Health and Science Reporter
Mary Scott Hodgin is WBHM’s Health and Science Reporter. Hodgin has been a freelance reporter for WBHM since 2015 covering topics ranging from downtown revitalization to sewer spill notification. She graduated from the University of Alabama with a degree in social and biological adaptation – a self-designed degree that combines biology, anthropology, and documentary to study human behavior. Fluent in Spanish, she most recently produced videos and wrote for a national health care company.
The day after the 2018 midterms, Jeff Sessions has resigned as attorney general. In a letter to President Trump, Sessions told the president that he is stepping down “at your request.”
Alabama Secretary of State John Merrill has gotten into some intense partisan Twitter battles recently. Merrill is a Republican and he is running for re-election this Tuesday. Partisanship is to be expected among political candidates. But is it a problem when you are also the state’s top elections official?
A research team led by the University of Alabama has received $1.8 million to study biodiversity of freshwater mussels. The National Science Foundation announced the award Thursday. Carla Atkinson, an assistant biology professor at the University of Alabama and one of the principal investigators on the study, says Alabama has an abundant variety of mussels. […]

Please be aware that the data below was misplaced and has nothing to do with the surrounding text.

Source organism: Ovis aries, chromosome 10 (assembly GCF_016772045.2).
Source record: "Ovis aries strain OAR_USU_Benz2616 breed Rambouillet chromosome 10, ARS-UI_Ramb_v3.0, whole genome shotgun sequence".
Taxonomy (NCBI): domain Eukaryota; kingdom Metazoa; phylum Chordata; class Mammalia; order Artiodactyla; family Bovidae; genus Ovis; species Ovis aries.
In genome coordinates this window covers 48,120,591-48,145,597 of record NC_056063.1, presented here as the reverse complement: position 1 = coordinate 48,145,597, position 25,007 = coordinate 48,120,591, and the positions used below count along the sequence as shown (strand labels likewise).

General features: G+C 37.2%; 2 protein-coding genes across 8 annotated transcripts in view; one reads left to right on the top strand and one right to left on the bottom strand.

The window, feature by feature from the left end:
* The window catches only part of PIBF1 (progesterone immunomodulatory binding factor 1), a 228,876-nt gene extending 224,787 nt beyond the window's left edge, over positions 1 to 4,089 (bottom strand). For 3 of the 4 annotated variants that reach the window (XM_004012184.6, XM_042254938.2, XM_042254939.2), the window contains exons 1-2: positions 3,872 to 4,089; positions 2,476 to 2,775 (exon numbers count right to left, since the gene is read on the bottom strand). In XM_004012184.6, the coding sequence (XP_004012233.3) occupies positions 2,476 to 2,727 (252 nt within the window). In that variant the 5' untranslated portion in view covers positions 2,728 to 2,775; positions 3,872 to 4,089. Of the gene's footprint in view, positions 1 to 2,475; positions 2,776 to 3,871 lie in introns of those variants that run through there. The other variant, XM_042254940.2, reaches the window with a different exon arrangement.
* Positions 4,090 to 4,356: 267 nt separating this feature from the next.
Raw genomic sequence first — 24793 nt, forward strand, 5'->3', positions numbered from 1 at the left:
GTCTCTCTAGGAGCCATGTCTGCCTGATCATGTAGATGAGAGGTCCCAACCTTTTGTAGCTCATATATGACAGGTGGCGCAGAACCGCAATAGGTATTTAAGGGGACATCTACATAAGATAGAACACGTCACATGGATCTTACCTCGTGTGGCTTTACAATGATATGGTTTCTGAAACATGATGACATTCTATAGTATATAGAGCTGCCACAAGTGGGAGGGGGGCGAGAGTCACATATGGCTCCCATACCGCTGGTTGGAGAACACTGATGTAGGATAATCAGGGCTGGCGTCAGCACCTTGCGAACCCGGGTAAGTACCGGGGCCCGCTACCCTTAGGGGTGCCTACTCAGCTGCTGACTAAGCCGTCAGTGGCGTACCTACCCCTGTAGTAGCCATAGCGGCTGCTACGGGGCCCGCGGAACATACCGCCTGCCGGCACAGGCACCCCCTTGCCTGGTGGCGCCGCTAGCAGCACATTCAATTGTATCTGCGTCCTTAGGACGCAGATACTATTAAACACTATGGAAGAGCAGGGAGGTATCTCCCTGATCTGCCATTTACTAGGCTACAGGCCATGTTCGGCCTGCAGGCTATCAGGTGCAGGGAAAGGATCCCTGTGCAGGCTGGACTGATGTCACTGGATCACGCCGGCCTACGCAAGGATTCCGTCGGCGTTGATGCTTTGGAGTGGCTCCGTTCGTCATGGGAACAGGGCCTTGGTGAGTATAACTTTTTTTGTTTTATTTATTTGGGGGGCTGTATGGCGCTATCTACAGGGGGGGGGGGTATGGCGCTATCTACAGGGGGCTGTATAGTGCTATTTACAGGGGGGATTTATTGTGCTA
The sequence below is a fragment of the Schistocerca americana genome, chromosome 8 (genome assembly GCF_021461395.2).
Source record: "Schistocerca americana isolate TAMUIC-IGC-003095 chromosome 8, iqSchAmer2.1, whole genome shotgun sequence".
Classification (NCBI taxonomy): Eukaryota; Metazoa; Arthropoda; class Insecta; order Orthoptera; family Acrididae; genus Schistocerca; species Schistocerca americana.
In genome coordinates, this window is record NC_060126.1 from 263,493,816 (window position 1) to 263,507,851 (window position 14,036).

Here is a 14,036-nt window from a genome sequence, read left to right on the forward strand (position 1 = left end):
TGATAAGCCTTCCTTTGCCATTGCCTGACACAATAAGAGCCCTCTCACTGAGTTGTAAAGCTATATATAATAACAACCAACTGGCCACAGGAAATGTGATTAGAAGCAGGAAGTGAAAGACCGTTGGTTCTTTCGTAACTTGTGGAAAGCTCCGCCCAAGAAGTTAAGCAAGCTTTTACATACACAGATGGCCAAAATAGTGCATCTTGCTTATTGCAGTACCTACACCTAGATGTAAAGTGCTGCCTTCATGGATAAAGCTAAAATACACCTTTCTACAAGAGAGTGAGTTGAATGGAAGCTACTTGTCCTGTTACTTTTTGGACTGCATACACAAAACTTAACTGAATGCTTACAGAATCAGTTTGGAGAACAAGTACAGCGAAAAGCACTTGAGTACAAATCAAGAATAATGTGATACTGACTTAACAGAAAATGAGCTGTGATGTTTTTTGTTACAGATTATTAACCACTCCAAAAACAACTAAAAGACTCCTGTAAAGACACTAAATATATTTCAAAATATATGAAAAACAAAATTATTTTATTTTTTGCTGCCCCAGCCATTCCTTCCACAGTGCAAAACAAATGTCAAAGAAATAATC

Chimney swifts are a common sight in Birmingham. You might notice large numbers of them as they funnel into chimneys. Many people mistake them for bats. But as new development replaces old buildings and their chimneys, the chimney swift population is at risk. Birmingham Audubon is working to reverse the decline by constructing “swift towers” throughout the city.
The computing workforce continues to grow, but women of color remain largely underrepresented. Tuskegee University recently announced a $1.3 million grant program funded by the National Science Foundation that aims to prepare African-American girls in Alabama for careers in computer science.
On the football field, visual communication is key. That’s especially true for the Silent Warriors, a team of middle and high school students who are deaf or hard-of-hearing. They compete against mainstream and deaf schools across the U.S., where having a unique language can be both an advantage and a challenge on the field.
Antarctica happens to be a perfect place to study the impacts of climate change. A UAB researcher has devoted his entire career to just that. This weekend, Professor Jim McClintock brings the issue to the stage, along with a love story. “Ushuaia Blue” explores the issue of global warming through the story of two marine biologists trying to save their relationship.
The National Institutes of Health this week named UAB a Udall Center of Excellence in Parkinson’s Disease Research, making it 1 of 8 such centers in country.
The Southern Poverty Law Center wants the state prison system held in contempt for failing to fill mental health positions. Contempt hearings began Tuesday in U.S. District Court involving the Alabama Department of Corrections and lawyers representing inmates.
Alabama’s Chemical Endangerment Law makes it a felony offense to use drugs during pregnancy. A UAB program funded by the U.S. Department of Health and Human Services wants to redirect the focus from criminalizing a woman’s addiction to treating it.